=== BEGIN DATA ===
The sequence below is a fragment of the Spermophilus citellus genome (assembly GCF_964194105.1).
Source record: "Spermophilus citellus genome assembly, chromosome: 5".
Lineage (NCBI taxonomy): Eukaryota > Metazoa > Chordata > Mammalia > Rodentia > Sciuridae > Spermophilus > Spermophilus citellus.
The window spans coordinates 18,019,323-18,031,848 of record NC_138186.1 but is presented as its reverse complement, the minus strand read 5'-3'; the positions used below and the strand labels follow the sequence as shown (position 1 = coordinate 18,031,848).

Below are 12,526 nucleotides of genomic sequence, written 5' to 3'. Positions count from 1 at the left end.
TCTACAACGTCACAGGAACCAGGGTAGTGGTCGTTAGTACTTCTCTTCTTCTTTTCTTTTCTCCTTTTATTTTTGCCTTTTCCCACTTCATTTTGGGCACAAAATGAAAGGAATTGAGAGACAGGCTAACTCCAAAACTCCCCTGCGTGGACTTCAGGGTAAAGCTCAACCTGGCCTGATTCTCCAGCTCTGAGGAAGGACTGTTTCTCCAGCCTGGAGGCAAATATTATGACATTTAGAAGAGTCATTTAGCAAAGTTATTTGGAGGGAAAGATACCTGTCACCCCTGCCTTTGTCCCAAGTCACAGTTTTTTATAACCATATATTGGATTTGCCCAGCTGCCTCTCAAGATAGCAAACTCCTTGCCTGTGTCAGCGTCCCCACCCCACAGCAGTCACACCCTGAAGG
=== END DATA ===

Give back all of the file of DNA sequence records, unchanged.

The sequence below is a fragment of the Spermophilus citellus genome (assembly GCF_964194105.1).
Source record: "Spermophilus citellus genome assembly, chromosome: 5".
Lineage (NCBI taxonomy): Eukaryota > Metazoa > Chordata > Mammalia > Rodentia > Sciuridae > Spermophilus > Spermophilus citellus.
The window spans coordinates 18,019,323-18,031,848 of record NC_138186.1 but is presented as its reverse complement, the minus strand read 5'-3'; the positions used below and the strand labels follow the sequence as shown (position 1 = coordinate 18,031,848).

Below are 12,526 nucleotides of genomic sequence, written 5' to 3'. Positions count from 1 at the left end.
TCTACAACGTCACAGGAACCAGGGTAGTGGTCGTTAGTACTTCTCTTCTTCTTTTCTTTTCTCCTTTTATTTTTGCCTTTTCCCACTTCATTTTGGGCACAAAATGAAAGGAATTGAGAGACAGGCTAACTCCAAAACTCCCCTGCGTGGACTTCAGGGTAAAGCTCAACCTGGCCTGATTCTCCAGCTCTGAGGAAGGACTGTTTCTCCAGCCTGGAGGCAAATATTATGACATTTAGAAGAGTCATTTAGCAAAGTTATTTGGAGGGAAAGATACCTGTCACCCCTGCCTTTGTCCCAAGTCACAGTTTTTTATAACCATATATTGGATTTGCCCAGCTGCCTCTCAAGATAGCAAACTCCTTGCCTGTGTCAGCGTCCCCACCCCACAGCAGTCACACCCTGAAGG